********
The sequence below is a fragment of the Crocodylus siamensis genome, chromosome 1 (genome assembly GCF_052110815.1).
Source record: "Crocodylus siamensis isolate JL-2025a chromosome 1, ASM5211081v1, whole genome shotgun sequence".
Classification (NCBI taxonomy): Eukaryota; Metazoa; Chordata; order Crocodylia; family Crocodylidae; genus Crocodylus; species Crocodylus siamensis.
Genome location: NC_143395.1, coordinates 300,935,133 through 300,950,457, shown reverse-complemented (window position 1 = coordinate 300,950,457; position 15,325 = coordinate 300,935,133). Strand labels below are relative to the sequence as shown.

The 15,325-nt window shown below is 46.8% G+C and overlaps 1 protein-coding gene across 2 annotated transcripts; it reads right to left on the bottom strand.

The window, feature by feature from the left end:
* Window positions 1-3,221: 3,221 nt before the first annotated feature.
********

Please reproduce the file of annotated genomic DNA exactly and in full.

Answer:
The sequence below is a fragment of the Crocodylus siamensis genome, chromosome 1 (genome assembly GCF_052110815.1).
Source record: "Crocodylus siamensis isolate JL-2025a chromosome 1, ASM5211081v1, whole genome shotgun sequence".
Classification (NCBI taxonomy): Eukaryota; Metazoa; Chordata; order Crocodylia; family Crocodylidae; genus Crocodylus; species Crocodylus siamensis.
Genome location: NC_143395.1, coordinates 300,935,133 through 300,950,457, shown reverse-complemented (window position 1 = coordinate 300,950,457; position 15,325 = coordinate 300,935,133). Strand labels below are relative to the sequence as shown.

The 15,325-nt window shown below is 46.8% G+C and overlaps 1 protein-coding gene across 2 annotated transcripts; it reads right to left on the bottom strand.

The window, feature by feature from the left end:
* Window positions 1-3,221: 3,221 nt before the first annotated feature.